Dangerous Ideas. By Eric Berkowitz. Beacon Press; 320 pages; $29.95. The Westbourne Press; £20
THIS LIVELY and wide-ranging history of censorship opens with a wise reminder. “The compulsion to silence others”, writes Eric Berkowitz, an American lawyer and author, “is as old as the urge to speak.” As a firm believer in free speech, Mr Berkowitz views censorship through the ages as mostly futile, perverse or wrong. Yet he grasps that neither side in this ancient contest is pure or simple. Nor, in his engrossing account, do either free speech or its opponents ever win final victories.
Mr Berkowitz focuses chiefly on the United States and Britain, with glances at other European countries—such as 17th- and 18th-century France, famous for libelles, scurrilous and usually sexual attacks on royalty, clergy and other notables. He briefly widens the field at the end for a discouraging look at enemies of free speech in less liberal or less democratic places.
Silencers of speech operate directly and indirectly. The most obvious direct kind is state censorship. It may forbid speech unless cleared in advance (pre-censorship), punish it after the event (criminal libel) or burden publishers and media with undue regulations or taxes. Speech here includes not just voicing or disseminating words but proclaiming your faith as you wish, campaigning for your chosen causes and making art without interference.
Pre-censorship has often proved self-defeating. With the coming of print, books as a rule needed licence before publication. In Britain, where licensing was outsourced to the printers’ guild, prior control proved ineffective and corrupt, and was abandoned by the end of the 17th century. The papal Index of Forbidden Books (1559-1966), backed by the law in many Catholic countries, gave publicity to works that would otherwise have remained obscure. The harder Soviet censors worked, the stronger grew underground papers, political jokes and public disbelief.
Criminal libel, which replaced pre-censorship in common-law countries, might be seditious, obscene or blasphemous. That threefold division tracked the silencers’ chief preoccupations: political dissent, fascination with sex and disregard for religion. Prosecutions continued even late into the 20th century. Especially before juries, they could backfire, as Mr Berkowitz recounts with relish. In 1817 William Hone was charged in Britain with blasphemy for parodying church liturgy. In defence, Hone read out passages of his parodies that so reduced the courtroom to laughter that acquittal was assured. Obscenity trials have commonly stumbled on the prosecution’s dilemma as to whether to say the unsayable or primly allude to it.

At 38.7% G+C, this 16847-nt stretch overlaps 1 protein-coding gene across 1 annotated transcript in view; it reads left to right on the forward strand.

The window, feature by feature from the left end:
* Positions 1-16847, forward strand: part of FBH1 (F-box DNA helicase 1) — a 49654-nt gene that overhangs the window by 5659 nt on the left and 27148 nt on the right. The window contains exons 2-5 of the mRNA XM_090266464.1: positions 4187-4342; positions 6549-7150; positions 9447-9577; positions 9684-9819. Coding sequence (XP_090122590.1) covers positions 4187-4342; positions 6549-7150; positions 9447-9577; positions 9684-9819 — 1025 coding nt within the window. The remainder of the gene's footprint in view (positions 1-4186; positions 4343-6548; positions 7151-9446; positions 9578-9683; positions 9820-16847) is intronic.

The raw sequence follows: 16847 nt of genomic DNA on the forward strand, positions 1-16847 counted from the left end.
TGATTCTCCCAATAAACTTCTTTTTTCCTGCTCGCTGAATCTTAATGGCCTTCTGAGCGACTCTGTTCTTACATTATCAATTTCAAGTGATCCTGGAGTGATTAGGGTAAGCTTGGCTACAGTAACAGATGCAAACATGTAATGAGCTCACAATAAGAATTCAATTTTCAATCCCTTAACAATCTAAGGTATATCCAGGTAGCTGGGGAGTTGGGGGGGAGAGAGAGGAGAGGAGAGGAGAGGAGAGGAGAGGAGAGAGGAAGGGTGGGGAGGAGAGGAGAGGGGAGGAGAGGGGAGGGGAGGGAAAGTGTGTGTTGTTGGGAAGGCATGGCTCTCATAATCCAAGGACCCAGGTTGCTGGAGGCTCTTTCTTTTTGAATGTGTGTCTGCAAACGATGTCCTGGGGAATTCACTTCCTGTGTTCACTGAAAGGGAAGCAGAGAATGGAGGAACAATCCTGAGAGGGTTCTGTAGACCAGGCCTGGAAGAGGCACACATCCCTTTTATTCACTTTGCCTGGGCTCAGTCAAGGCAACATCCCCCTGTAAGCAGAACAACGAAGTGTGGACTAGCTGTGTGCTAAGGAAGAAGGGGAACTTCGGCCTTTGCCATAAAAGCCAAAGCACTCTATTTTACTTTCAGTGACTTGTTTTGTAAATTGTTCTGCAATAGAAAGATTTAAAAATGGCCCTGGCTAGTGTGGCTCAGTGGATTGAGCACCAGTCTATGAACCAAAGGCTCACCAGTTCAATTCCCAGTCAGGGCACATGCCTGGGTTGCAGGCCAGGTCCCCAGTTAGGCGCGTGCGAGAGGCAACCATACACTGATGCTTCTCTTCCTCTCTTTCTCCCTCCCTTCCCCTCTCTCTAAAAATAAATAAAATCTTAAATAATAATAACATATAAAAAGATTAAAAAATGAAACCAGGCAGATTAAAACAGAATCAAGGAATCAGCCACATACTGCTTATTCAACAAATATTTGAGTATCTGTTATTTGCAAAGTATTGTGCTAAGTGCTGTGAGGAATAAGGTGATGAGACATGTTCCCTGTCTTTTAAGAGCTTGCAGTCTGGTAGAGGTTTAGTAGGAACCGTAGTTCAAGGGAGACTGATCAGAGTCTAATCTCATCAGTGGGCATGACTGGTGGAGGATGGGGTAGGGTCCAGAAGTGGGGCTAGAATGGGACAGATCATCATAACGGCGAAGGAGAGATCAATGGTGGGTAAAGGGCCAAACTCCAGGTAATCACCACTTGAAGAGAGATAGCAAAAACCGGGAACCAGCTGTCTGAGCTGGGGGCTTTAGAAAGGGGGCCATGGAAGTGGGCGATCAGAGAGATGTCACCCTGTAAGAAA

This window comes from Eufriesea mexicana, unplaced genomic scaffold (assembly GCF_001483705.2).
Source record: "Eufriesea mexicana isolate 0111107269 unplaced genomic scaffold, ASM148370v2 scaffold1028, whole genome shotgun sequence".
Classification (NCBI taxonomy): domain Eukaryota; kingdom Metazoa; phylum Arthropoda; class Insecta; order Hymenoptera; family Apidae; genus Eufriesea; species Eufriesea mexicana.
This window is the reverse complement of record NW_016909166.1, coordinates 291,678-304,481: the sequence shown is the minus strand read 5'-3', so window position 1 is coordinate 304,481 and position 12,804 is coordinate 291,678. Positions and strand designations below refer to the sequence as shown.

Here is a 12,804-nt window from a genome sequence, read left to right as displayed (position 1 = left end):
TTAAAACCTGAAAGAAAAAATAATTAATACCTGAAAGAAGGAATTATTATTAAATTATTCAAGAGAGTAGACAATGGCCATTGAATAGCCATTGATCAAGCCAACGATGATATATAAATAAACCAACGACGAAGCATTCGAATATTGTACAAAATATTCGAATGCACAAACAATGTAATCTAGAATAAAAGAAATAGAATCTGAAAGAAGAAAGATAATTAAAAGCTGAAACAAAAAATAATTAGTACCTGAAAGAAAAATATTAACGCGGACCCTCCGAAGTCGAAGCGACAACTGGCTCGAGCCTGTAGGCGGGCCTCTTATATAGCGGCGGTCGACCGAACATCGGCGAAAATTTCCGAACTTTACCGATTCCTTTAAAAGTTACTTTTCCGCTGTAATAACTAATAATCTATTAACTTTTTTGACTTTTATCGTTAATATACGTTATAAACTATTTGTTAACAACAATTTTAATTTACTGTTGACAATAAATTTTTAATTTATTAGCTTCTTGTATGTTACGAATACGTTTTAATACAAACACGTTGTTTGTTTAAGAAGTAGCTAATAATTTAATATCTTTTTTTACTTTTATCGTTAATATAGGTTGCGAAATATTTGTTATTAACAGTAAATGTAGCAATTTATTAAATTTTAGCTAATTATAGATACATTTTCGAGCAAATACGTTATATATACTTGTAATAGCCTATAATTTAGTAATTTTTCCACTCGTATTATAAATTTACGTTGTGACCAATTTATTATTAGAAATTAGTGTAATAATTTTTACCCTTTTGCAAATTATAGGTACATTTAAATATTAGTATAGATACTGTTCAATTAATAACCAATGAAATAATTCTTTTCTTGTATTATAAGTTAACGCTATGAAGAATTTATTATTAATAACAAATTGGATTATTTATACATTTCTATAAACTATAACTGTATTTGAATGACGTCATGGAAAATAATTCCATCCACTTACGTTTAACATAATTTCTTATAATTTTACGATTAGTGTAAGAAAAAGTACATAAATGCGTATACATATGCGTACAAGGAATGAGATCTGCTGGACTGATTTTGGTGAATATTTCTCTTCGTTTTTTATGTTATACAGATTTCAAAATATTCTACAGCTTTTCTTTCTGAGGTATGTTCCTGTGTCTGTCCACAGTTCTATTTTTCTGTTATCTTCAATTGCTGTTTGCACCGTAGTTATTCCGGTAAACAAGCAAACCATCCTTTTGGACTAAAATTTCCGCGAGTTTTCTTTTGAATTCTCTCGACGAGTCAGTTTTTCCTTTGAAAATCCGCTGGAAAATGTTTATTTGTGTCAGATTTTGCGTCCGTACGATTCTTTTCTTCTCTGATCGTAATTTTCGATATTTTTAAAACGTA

Entertaining as they are, court pratfalls were the exception. Mr Berkowitz stresses that suppression had the upper hand until recently. Free speech’s most eloquent modern champion, John Stuart Mill, published “On Liberty” in 1859; but in Europe and America state censorship weakened only in the 1950s-60s. Then and at other times, the law responded to public opinion. That is the second, indirect means by which speech may be silenced—or freed. Pressure may come from the majority view or (as now) from the sensitivities of ethno-religious minorities.
In America, where the First Amendment bars the government from limiting speech save on exceptional grounds, courts have tended to strike down post-1945 laws controlling “hate speech”. In Europe, by contrast, such laws are common and accepted even by free-speech liberals. Thus American courts are often said to be more “absolutist” about free expression. Mr Berkowitz corrects that half-truth, noting that American courts have upheld speech bans on pacifists in wartime and communists during the cold war.
Another indirect control turns on opportunities to speak. Even if all should be free to do so, must everyone be given a platform, a newspaper, an audience? To approach the question differently, does the gatekeeping power of media and web giants distort public argument?
Governments have stepped in at times to make the giants share their megaphones and refrained from interfering at others. Recently American regulators and courts have favoured the giants. Requirements for fairness in political broadcasting were dropped in the 1980s. A law of 1996 deemed web providers not to be publishers, hence protected from civil suits over material posted. The Supreme Court ruled in 2010 that corporations enjoy free-speech protection, making limits on political spending, among other things, harder to enforce. Different social silencers, those now called no-platforming and “cancel culture”, make up in stridency what they lack in formal clout (though Mr Berkowitz thinks their significance is exaggerated).
Without always diving deep or giving clear answers, “Dangerous Ideas”shows that conflicts between free speech and censorship are rarely simple or settled for long. Above all, Mr Berkowitz grasps how quarrels over free speech are often, at bottom, fights for control of the argument. ■
This article appeared in the Books & arts section of the print edition under the headline "And be damned"